Kazakhstan: Rare Protest in Almaty Ahead of Election
A handful of civil society campaigners staged a rare picket in Almaty on March 18, demanding freedom for a political activist sentenced to jail on incitement charges.
The protest took place two days before Kazakhstan votes in a snap parliamentary election, and was the first time activists had staged any such actions during a lackluster campaign for an election certain to be won by the ruling party of President Nursultan Nazarbayev.
“Freedom for Yermek Narymbayev,” chanted the five activists who took part in the picket on a pedestrian shopping thoroughfare in downtown Almaty.
They held up banners in Kazakh, English and Russian showing demands such as “Free human rights defender Yermek Narymbayev” and calling for the abolition of Article 174 of the criminal code under which he was jailed on charges of inciting ethnic strife.
The protest lasted approximately three minutes and attracted little attention on a quiet and rainy weekday morning.
With no police in the immediate vicinity to witness it, no arrests were made. Public protest is rare in Kazakhstan and protesters are frequently detained on charges of breaching stringent public assembly laws.
The two were released under house arrest shortly after their sentencing pending an appeal hearing due later this month. They spent four months in jail before their release, and will return to prison to serve out their time if the appeal fails.
Human rights campaigners have expressed concern over the trial, which hinged on their Facebook postings discussing an unpublished book written two decades ago.
The trial was orchestrated as “a political case” aimed at silencing Narymbayev, protester Suyundyk Aldabergenov told EurasiaNet.org. The activist previously served nearly two years in jail for a previous offense of breaching public assembly laws in 2010 over a rally at which he shouted “Nazarbayev out!”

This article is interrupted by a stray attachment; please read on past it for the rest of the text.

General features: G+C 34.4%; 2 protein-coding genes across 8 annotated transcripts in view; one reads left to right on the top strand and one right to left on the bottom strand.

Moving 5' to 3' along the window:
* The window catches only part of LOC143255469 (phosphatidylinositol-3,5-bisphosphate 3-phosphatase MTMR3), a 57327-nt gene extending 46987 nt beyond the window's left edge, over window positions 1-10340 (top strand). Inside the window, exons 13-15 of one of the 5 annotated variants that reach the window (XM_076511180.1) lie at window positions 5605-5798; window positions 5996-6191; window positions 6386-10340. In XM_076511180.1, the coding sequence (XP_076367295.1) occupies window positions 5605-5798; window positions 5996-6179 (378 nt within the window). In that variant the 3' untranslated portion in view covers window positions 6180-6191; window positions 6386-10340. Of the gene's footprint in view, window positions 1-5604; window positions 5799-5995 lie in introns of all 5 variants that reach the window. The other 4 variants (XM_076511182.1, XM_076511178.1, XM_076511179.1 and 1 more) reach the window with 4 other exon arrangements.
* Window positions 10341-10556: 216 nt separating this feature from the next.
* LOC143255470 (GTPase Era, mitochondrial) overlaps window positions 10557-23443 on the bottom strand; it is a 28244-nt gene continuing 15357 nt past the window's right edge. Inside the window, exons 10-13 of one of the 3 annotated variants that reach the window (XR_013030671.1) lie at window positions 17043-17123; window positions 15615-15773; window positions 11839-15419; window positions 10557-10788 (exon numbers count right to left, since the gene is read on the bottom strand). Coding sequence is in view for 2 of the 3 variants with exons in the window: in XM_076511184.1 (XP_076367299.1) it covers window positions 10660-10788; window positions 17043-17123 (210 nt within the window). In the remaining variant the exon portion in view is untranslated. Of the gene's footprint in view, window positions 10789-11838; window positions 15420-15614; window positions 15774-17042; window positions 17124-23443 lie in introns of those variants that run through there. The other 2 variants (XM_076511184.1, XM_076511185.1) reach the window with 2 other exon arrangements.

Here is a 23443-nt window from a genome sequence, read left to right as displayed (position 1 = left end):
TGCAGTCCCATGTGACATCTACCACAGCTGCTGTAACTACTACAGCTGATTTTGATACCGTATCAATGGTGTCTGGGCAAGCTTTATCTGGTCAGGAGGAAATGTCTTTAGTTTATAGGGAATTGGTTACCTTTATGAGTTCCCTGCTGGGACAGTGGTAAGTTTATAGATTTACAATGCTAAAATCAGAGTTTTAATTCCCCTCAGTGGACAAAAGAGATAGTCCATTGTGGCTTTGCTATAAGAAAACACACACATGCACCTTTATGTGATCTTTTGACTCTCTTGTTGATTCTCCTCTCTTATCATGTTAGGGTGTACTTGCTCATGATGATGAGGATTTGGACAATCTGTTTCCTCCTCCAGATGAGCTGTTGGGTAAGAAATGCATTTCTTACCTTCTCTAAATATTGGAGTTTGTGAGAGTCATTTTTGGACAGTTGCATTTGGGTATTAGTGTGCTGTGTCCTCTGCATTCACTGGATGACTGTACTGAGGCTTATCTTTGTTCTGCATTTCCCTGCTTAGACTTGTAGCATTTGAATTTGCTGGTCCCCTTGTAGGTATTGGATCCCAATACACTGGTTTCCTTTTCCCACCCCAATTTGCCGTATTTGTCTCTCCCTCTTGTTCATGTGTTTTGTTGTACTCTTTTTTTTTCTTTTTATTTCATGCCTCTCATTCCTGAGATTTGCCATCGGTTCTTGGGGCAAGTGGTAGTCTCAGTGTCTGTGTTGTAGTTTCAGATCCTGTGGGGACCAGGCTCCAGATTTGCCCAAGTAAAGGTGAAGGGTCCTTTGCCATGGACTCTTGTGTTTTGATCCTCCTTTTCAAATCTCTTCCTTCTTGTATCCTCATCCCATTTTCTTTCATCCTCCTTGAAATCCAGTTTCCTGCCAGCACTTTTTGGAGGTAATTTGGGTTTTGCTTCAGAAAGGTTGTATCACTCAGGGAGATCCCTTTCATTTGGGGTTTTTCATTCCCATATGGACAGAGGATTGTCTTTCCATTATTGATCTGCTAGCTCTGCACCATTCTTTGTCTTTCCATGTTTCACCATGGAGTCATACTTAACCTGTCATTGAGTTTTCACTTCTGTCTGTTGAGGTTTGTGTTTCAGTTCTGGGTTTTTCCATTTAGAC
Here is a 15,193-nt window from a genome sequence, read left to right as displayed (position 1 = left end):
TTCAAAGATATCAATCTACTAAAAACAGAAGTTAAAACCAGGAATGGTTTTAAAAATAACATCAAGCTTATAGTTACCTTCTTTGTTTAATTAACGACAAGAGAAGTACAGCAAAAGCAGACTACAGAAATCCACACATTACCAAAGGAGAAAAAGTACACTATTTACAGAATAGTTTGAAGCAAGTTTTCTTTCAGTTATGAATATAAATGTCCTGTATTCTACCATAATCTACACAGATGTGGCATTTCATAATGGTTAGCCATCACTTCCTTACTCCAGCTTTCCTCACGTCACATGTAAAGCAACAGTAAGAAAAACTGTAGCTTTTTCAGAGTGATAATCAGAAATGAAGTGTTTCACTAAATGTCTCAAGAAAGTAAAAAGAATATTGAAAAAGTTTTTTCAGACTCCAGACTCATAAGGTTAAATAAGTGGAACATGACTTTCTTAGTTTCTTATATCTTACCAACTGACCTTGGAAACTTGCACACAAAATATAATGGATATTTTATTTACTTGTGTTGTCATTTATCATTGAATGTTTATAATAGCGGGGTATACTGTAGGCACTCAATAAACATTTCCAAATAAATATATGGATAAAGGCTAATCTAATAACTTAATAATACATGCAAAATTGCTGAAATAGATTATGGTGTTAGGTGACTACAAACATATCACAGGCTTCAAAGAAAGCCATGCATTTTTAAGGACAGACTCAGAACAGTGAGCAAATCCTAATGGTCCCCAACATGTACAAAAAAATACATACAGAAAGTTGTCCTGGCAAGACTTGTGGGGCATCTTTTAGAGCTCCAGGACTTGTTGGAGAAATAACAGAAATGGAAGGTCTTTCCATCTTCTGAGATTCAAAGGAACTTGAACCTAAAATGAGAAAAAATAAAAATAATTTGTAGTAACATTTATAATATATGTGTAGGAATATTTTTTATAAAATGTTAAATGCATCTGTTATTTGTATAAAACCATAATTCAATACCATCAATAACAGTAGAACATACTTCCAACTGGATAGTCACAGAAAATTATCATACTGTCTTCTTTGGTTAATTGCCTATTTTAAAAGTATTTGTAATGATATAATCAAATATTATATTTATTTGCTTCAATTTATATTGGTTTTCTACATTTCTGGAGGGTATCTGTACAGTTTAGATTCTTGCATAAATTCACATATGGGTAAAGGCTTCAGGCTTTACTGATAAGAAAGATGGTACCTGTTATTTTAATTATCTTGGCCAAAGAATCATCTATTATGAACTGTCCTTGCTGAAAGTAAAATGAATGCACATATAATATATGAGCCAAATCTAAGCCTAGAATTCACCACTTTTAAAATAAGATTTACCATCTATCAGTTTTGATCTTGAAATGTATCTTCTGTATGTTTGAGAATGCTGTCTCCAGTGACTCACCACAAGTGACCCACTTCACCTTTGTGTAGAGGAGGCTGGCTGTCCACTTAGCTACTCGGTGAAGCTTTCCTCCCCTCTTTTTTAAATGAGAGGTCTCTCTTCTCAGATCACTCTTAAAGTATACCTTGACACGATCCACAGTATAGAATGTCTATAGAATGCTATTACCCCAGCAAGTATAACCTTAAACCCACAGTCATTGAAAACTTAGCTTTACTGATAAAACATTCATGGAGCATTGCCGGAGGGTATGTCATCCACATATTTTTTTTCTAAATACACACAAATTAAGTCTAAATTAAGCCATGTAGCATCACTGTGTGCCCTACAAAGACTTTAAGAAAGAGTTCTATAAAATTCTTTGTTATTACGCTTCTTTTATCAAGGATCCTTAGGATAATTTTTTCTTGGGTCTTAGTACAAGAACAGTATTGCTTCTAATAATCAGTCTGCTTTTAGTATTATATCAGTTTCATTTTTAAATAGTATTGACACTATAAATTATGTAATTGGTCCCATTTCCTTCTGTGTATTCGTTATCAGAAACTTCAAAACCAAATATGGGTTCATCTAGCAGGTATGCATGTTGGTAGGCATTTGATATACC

Supporters suspect that the authorities launched the criminal case to prevent the two defendants from engaging in civil activism ahead of local and parliamentary elections on March 20.
The two have indeed been long-term critics of Nazarbayev’s rule and are known as vocal online dissenters, but wield little on-the-ground influence to rally crowds against the government. With street-based politics almost entirely sidelined, opponents of government policy are primarily confined to cyberspace.
The Almaty protesters also called for the abolition of the crime under which Narymbayev and Mambetalin were jailed.
Human rights campaigners have previously urged the abolition of the charge of incitement to social, ethnic, tribal, racial, class or religious strife, on the grounds that it is vague and selectively applied.
Yevgeniy Zhovtis, Kazakhstan’s best-known human rights campaigner, said in January that the charge could, “given the desire, be used against inconvenient dissidents and political opponents.”
Joanna Lillis is a journalist based in Almaty and author of Dark Shadows: Inside the Secret World of Kazakhstan.
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